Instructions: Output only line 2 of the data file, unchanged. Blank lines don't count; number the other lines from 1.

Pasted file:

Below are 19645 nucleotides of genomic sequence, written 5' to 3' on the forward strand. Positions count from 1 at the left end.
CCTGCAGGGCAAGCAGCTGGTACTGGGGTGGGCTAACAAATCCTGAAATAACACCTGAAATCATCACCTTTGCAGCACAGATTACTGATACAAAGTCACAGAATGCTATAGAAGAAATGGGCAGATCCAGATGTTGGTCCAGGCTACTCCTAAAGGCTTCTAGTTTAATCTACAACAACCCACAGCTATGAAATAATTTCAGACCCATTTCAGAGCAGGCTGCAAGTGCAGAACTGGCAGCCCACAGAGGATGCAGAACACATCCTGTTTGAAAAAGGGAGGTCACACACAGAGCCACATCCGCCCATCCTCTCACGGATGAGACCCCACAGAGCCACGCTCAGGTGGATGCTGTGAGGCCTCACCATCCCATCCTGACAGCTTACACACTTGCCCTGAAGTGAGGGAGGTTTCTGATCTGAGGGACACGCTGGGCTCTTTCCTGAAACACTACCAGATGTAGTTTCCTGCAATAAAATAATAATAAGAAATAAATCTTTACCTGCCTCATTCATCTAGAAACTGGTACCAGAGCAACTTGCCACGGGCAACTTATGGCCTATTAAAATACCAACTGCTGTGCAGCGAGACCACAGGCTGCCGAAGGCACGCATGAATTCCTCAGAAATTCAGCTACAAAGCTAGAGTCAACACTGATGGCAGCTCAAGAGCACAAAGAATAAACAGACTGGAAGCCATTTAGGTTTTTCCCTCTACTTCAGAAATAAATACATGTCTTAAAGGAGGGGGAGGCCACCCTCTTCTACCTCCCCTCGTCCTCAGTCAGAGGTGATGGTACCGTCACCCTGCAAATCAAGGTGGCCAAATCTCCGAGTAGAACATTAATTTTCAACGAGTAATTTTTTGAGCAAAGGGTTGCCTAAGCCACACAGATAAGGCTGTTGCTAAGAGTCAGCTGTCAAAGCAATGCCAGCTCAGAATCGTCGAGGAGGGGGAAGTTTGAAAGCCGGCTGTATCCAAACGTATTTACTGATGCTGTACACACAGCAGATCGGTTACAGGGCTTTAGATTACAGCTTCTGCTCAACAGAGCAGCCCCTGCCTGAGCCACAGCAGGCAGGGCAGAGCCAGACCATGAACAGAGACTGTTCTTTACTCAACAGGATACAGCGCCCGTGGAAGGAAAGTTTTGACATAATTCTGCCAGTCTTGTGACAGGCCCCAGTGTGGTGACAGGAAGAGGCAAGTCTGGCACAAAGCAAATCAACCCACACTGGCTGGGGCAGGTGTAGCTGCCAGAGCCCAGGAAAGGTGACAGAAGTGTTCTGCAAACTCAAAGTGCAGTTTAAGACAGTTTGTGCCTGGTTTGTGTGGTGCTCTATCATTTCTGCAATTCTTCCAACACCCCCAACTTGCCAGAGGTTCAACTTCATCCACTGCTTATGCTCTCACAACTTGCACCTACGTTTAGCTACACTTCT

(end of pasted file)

CCTGCAGGGCAAGCAGCTGGTACTGGGGTGGGCTAACAAATCCTGAAATAACACCTGAAATCATCACCTTTGCAGCACAGATTACTGATACAAAGTCACAGAATGCTATAGAAGAAATGGGCAGATCCAGATGTTGGTCCAGGCTACTCCTAAAGGCTTCTAGTTTAATCTACAACAACCCACAGCTATGAAATAATTTCAGACCCATTTCAGAGCAGGCTGCAAGTGCAGAACTGGCAGCCCACAGAGGATGCAGAACACATCCTGTTTGAAAAAGGGAGGTCACACACAGAGCCACATCCGCCCATCCTCTCACGGATGAGACCCCACAGAGCCACGCTCAGGTGGATGCTGTGAGGCCTCACCATCCCATCCTGACAGCTTACACACTTGCCCTGAAGTGAGGGAGGTTTCTGATCTGAGGGACACGCTGGGCTCTTTCCTGAAACACTACCAGATGTAGTTTCCTGCAATAAAATAATAATAAGAAATAAATCTTTACCTGCCTCATTCATCTAGAAACTGGTACCAGAGCAACTTGCCACGGGCAACTTATGGCCTATTAAAATACCAACTGCTGTGCAGCGAGACCACAGGCTGCCGAAGGCACGCATGAATTCCTCAGAAATTCAGCTACAAAGCTAGAGTCAACACTGATGGCAGCTCAAGAGCACAAAGAATAAACAGACTGGAAGCCATTTAGGTTTTTCCCTCTACTTCAGAAATAAATACATGTCTTAAAGGAGGGGGAGGCCACCCTCTTCTACCTCCCCTCGTCCTCAGTCAGAGGTGATGGTACCGTCACCCTGCAAATCAAGGTGGCCAAATCTCCGAGTAGAACATTAATTTTCAACGAGTAATTTTTTGAGCAAAGGGTTGCCTAAGCCACACAGATAAGGCTGTTGCTAAGAGTCAGCTGTCAAAGCAATGCCAGCTCAGAATCGTCGAGGAGGGGGAAGTTTGAAAGCCGGCTGTATCCAAACGTATTTACTGATGCTGTACACACAGCAGATCGGTTACAGGGCTTTAGATTACAGCTTCTGCTCAACAGAGCAGCCCCTGCCTGAGCCACAGCAGGCAGGGCAGAGCCAGACCATGAACAGAGACTGTTCTTTACTCAACAGGATACAGCGCCCGTGGAAGGAAAGTTTTGACATAATTCTGCCAGTCTTGTGACAGGCCCCAGTGTGGTGACAGGAAGAGGCAAGTCTGGCACAAAGCAAATCAACCCACACTGGCTGGGGCAGGTGTAGCTGCCAGAGCCCAGGAAAGGTGACAGAAGTGTTCTGCAAACTCAAAGTGCAGTTTAAGACAGTTTGTGCCTGGTTTGTGTGGTGCTCTATCATTTCTGCAATTCTTCCAACACCCCCAACTTGCCAGAGGTTCAACTTCATCCACTGCTTATGCTCTCACAACTTGCACCTACGTTTAGCTACACTTCT